We must start with our children, how they are taught and the example we set for them. Children are not born with notions of masculine or feminine, and do not associate boys or girls with strength or weakness. Yet almost from birth they are constantly bombarded with messages that create artificial boundaries, between themselves and others, and between themselves and their potential growth. These messages start at home but are reinforced by media, by schools, and – to an extraordinary degree in adolescence – by their peers. And the best way to influence the values of those peers is to prevent gender inequities from taking root, by changing the messages communicated on all other fronts.

In media we should push for more representation of women not only in the fictional characters, but also in the people who create our stories, and at every step of the creative process – not just more women writers but more women publishers, not just more women actors but more women directors. We should view with a critical eye how the sexes and orientations have predominantly been portrayed in our narratives, and encourage a greater diversity of views rather than pander to the usual tropes. Beyond narratives, even the way products are branded constitute influential media, with the segregation of toy stores into Boys and Girls sections serving as one of the first encounters children have with prohibitive gender norms.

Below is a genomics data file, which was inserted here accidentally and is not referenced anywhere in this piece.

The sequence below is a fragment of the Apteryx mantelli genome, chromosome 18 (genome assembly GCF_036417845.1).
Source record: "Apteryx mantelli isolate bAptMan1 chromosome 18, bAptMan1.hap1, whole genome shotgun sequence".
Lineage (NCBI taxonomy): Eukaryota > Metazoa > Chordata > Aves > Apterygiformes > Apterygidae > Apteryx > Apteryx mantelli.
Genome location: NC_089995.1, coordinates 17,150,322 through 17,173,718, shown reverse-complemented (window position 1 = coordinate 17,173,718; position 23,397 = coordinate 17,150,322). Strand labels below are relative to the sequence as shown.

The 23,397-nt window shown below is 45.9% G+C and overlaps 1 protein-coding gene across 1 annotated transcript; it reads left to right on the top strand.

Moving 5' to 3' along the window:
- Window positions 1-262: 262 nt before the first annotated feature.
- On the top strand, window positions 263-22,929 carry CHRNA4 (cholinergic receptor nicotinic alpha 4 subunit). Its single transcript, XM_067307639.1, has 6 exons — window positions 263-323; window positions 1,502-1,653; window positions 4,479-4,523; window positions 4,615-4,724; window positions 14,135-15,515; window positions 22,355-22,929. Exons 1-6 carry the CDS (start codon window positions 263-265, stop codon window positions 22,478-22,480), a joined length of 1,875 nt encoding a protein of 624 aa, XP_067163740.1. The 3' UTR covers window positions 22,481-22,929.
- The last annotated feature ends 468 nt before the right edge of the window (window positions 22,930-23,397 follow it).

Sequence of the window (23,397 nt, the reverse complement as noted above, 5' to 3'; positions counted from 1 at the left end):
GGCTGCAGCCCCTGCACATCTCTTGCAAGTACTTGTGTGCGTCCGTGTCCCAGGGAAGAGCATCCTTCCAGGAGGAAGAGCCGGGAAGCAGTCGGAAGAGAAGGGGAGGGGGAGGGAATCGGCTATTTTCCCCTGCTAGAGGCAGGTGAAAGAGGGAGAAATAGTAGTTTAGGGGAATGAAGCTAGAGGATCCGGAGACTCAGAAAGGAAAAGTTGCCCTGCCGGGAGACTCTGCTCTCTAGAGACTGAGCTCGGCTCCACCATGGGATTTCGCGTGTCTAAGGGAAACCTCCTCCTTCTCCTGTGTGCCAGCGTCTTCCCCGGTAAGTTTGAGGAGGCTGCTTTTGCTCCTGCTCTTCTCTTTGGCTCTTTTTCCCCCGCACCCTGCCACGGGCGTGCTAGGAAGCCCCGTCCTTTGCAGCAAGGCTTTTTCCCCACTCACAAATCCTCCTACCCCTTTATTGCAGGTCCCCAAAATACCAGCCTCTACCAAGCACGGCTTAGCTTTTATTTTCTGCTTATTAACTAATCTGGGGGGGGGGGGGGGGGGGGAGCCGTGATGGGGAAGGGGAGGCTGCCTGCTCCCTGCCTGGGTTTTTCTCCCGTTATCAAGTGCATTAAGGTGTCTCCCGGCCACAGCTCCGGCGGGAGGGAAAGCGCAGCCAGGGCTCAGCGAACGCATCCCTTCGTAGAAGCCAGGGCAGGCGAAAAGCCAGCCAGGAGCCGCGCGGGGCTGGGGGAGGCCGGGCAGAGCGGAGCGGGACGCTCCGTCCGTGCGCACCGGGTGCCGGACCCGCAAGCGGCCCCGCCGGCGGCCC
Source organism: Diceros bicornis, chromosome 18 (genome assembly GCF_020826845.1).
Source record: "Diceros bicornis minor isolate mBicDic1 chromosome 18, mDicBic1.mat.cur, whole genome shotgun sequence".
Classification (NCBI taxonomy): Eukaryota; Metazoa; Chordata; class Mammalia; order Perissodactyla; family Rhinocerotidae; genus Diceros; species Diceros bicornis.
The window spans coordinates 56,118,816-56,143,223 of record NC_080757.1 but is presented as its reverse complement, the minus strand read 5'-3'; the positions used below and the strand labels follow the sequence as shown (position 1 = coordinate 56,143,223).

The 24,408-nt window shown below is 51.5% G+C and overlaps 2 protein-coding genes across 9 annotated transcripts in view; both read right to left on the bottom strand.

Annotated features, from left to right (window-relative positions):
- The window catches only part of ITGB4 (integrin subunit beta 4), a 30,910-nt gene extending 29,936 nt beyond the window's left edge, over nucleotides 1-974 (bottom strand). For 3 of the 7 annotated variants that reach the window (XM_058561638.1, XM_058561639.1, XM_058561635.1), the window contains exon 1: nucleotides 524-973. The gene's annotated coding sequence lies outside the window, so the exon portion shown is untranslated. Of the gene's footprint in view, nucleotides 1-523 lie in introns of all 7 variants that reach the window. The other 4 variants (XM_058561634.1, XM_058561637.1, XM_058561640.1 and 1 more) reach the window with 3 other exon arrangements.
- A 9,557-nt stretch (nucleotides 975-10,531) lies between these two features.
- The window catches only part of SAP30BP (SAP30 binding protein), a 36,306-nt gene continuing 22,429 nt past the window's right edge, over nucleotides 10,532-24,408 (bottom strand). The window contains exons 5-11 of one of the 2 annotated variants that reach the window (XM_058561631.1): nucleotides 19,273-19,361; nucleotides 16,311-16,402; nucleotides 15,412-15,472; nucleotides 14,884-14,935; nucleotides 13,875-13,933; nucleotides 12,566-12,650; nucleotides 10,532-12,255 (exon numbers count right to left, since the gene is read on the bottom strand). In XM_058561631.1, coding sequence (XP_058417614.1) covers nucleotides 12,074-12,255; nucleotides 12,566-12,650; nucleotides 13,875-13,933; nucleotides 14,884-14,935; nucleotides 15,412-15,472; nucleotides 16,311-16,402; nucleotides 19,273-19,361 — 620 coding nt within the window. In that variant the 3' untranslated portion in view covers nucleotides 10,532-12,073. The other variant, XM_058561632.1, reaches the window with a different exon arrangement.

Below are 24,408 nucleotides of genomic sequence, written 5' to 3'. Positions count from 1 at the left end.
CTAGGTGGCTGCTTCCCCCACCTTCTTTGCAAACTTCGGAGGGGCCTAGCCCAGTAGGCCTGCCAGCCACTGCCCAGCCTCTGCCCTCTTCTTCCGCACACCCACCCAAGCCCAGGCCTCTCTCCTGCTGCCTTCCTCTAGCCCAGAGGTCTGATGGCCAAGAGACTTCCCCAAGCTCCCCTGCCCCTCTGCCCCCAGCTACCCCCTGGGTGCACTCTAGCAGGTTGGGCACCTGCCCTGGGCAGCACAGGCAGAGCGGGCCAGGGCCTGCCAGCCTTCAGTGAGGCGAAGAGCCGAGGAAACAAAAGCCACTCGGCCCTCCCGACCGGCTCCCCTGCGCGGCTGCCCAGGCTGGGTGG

In schools we should be rigorous in uprooting sexist archetypes from the material provided to students, even when these are implied rather than explicit: illustrations which only show women in nurturing jobs while men are in positions of leadership, or stories with families where only the mothers cook and only the fathers work. Teachers should also receive opportunities to reassess their own biases, and to train in ways that they can better promote equality. It may also be time to re-evaluate the idea of dress codes which can give school administrators inordinate power over how students express their gender identities.

But the starting point must always lie with the parents, many of whom may have been raised within a worldview which simply accepted gender inequities as a part of life. But if we truly want what is best for our children, if we love them for who they are, we must be ready to move beyond our own biases. We must be ready to stop taking for granted the way we speak and act in front of them, to go beyond what was “good enough for us” and think instead about “what is the best for them.” The world of our children lies in the future, and the only way we can change that future is to walk ahead of them, not behind them.

So let us raise our children to have courage and empathy, play with dolls or cars, let them dream of space or romance, and show them that we do not judge others based on their sex, orientation or appearance. When we empower girls, when we believe women, it is not just women that benefit.

In the task of breaking this yoke and building a better world, as in many other things, we are all in this together.